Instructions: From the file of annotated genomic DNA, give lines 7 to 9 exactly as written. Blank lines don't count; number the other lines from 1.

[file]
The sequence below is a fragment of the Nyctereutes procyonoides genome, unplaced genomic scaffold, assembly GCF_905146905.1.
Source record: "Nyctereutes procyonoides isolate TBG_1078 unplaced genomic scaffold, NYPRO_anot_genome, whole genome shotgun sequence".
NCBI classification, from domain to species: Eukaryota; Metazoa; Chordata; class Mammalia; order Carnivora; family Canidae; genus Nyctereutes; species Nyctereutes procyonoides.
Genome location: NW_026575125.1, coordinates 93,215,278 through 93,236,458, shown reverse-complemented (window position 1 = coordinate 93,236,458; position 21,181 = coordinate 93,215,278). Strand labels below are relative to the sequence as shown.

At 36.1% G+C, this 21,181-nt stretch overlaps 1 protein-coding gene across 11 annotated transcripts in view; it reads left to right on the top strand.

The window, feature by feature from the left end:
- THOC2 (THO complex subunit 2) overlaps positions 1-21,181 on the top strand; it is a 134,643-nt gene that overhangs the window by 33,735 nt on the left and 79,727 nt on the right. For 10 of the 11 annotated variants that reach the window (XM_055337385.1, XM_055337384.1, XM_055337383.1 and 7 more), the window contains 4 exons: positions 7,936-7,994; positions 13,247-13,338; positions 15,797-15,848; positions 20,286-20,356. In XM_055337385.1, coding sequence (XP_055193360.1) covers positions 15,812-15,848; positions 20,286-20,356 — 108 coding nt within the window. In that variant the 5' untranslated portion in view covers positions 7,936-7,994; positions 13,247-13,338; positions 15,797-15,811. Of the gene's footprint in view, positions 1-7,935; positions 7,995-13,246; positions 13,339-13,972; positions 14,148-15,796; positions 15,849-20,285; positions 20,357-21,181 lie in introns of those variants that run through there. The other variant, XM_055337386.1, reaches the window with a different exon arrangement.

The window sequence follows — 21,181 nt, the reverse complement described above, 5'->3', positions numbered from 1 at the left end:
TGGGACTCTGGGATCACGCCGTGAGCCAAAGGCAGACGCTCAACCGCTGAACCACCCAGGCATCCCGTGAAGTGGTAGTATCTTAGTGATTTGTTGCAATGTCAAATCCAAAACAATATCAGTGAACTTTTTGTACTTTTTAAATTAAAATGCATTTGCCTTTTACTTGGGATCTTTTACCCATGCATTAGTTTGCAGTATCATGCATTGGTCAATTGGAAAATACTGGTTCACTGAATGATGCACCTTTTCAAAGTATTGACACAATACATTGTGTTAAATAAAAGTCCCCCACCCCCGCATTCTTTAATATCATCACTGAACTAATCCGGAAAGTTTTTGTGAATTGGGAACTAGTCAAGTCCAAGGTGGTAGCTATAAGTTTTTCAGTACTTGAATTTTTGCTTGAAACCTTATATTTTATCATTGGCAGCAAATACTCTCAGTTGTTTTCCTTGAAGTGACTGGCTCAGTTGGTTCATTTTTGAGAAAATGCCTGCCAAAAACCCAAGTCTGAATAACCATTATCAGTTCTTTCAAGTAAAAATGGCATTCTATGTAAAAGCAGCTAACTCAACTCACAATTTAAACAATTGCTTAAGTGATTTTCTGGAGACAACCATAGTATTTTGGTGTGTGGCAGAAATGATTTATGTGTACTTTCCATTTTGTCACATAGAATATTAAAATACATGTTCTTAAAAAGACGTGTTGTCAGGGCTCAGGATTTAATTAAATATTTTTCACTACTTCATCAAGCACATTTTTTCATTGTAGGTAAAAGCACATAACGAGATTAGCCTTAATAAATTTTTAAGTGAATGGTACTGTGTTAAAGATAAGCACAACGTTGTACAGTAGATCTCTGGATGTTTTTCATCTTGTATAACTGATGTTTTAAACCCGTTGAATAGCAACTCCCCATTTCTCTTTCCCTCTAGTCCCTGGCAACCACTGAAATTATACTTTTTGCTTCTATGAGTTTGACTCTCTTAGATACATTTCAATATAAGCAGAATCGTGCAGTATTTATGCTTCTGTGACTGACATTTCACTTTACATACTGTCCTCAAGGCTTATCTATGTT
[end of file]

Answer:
- THOC2 (THO complex subunit 2) overlaps positions 1-21,181 on the top strand; it is a 134,643-nt gene that overhangs the window by 33,735 nt on the left and 79,727 nt on the right. For 10 of the 11 annotated variants that reach the window (XM_055337385.1, XM_055337384.1, XM_055337383.1 and 7 more), the window contains 4 exons: positions 7,936-7,994; positions 13,247-13,338; positions 15,797-15,848; positions 20,286-20,356. In XM_055337385.1, coding sequence (XP_055193360.1) covers positions 15,812-15,848; positions 20,286-20,356 — 108 coding nt within the window. In that variant the 5' untranslated portion in view covers positions 7,936-7,994; positions 13,247-13,338; positions 15,797-15,811. Of the gene's footprint in view, positions 1-7,935; positions 7,995-13,246; positions 13,339-13,972; positions 14,148-15,796; positions 15,849-20,285; positions 20,357-21,181 lie in introns of those variants that run through there. The other variant, XM_055337386.1, reaches the window with a different exon arrangement.

The window sequence follows — 21,181 nt, the reverse complement described above, 5'->3', positions numbered from 1 at the left end:
TGGGACTCTGGGATCACGCCGTGAGCCAAAGGCAGACGCTCAACCGCTGAACCACCCAGGCATCCCGTGAAGTGGTAGTATCTTAGTGATTTGTTGCAATGTCAAATCCAAAACAATATCAGTGAACTTTTTGTACTTTTTAAATTAAAATGCATTTGCCTTTTACTTGGGATCTTTTACCCATGCATTAGTTTGCAGTATCATGCATTGGTCAATTGGAAAATACTGGTTCACTGAATGATGCACCTTTTCAAAGTATTGACACAATACATTGTGTTAAATAAAAGTCCCCCACCCCCGCATTCTTTAATATCATCACTGAACTAATCCGGAAAGTTTTTGTGAATTGGGAACTAGTCAAGTCCAAGGTGGTAGCTATAAGTTTTTCAGTACTTGAATTTTTGCTTGAAACCTTATATTTTATCATTGGCAGCAAATACTCTCAGTTGTTTTCCTTGAAGTGACTGGCTCAGTTGGTTCATTTTTGAGAAAATGCCTGCCAAAAACCCAAGTCTGAATAACCATTATCAGTTCTTTCAAGTAAAAATGGCATTCTATGTAAAAGCAGCTAACTCAACTCACAATTTAAACAATTGCTTAAGTGATTTTCTGGAGACAACCATAGTATTTTGGTGTGTGGCAGAAATGATTTATGTGTACTTTCCATTTTGTCACATAGAATATTAAAATACATGTTCTTAAAAAGACGTGTTGTCAGGGCTCAGGATTTAATTAAATATTTTTCACTACTTCATCAAGCACATTTTTTCATTGTAGGTAAAAGCACATAACGAGATTAGCCTTAATAAATTTTTAAGTGAATGGTACTGTGTTAAAGATAAGCACAACGTTGTACAGTAGATCTCTGGATGTTTTTCATCTTGTATAACTGATGTTTTAAACCCGTTGAATAGCAACTCCCCATTTCTCTTTCCCTCTAGTCCCTGGCAACCACTGAAATTATACTTTTTGCTTCTATGAGTTTGACTCTCTTAGATACATTTCAATATAAGCAGAATCGTGCAGTATTTATGCTTCTGTGACTGACATTTCACTTTACATACTGTCCTCAAGGCTTATCTATGTT